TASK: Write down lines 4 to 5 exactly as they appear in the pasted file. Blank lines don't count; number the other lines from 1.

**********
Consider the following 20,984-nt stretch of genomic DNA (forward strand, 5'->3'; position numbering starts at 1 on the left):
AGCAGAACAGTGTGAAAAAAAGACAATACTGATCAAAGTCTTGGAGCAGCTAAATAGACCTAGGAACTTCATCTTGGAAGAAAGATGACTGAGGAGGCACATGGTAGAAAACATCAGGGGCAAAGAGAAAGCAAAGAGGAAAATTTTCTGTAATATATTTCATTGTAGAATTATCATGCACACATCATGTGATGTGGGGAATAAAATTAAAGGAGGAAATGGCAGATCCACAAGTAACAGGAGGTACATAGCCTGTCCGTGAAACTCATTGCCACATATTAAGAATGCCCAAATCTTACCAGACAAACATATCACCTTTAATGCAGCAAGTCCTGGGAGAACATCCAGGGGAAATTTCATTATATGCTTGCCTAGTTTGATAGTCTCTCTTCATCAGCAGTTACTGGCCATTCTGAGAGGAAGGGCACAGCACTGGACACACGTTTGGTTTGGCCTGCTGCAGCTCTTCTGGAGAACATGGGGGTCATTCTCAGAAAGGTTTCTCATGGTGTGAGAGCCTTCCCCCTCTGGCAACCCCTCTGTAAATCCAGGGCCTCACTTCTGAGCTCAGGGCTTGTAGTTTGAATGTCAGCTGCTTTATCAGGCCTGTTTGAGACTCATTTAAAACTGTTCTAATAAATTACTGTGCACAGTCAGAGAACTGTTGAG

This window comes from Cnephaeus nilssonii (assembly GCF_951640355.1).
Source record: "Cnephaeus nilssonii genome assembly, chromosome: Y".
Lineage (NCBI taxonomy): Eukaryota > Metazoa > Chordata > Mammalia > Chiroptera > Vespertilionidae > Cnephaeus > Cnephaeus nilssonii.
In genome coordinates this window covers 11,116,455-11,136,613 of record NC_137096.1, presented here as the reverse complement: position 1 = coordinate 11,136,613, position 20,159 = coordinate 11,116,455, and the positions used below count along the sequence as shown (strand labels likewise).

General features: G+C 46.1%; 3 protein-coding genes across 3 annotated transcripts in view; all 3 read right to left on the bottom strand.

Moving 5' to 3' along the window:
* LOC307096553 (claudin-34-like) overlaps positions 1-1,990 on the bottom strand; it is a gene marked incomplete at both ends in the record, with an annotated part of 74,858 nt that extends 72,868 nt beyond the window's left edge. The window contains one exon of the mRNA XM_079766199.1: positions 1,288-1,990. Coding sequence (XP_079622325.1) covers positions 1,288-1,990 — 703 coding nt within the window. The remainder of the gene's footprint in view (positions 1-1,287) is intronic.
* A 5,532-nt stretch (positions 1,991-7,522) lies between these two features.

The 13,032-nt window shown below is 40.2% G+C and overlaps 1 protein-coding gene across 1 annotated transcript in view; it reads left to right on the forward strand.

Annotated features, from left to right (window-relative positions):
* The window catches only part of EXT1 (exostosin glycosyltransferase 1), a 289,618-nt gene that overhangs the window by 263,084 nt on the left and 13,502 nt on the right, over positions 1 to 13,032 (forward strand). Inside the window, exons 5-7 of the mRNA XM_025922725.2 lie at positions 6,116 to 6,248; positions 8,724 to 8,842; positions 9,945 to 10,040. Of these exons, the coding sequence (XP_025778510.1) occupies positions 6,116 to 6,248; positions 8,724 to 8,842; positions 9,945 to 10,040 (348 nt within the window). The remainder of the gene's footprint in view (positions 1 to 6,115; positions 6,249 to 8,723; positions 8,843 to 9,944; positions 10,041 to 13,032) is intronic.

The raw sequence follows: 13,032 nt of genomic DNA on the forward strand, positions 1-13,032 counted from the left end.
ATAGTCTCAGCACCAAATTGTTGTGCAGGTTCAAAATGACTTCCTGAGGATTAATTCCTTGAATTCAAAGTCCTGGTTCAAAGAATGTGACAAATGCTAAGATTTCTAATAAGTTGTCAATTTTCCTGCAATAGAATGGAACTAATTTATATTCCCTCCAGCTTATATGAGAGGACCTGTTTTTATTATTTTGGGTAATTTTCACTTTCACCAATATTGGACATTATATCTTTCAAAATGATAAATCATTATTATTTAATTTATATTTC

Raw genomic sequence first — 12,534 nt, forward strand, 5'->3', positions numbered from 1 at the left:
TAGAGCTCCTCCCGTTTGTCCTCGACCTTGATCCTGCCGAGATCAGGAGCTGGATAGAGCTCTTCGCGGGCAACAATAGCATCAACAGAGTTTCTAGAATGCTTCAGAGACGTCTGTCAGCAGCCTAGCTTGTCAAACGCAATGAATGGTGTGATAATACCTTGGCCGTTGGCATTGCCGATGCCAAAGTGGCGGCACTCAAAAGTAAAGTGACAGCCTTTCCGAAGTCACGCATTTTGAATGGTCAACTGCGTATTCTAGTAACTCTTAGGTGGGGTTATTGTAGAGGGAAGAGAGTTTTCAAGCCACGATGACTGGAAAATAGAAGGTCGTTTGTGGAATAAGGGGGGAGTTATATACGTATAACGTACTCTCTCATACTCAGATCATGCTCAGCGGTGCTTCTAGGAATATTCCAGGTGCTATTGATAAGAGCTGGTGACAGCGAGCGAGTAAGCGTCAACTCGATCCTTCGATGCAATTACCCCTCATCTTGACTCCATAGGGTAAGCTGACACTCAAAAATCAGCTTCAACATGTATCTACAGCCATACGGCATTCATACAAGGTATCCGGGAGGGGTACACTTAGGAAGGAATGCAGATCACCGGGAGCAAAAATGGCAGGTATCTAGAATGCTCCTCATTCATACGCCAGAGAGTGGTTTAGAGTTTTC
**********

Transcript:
Source record: "Cnephaeus nilssonii genome assembly, chromosome: Y".
Lineage (NCBI taxonomy): Eukaryota > Metazoa > Chordata > Mammalia > Chiroptera > Vespertilionidae > Cnephaeus > Cnephaeus nilssonii.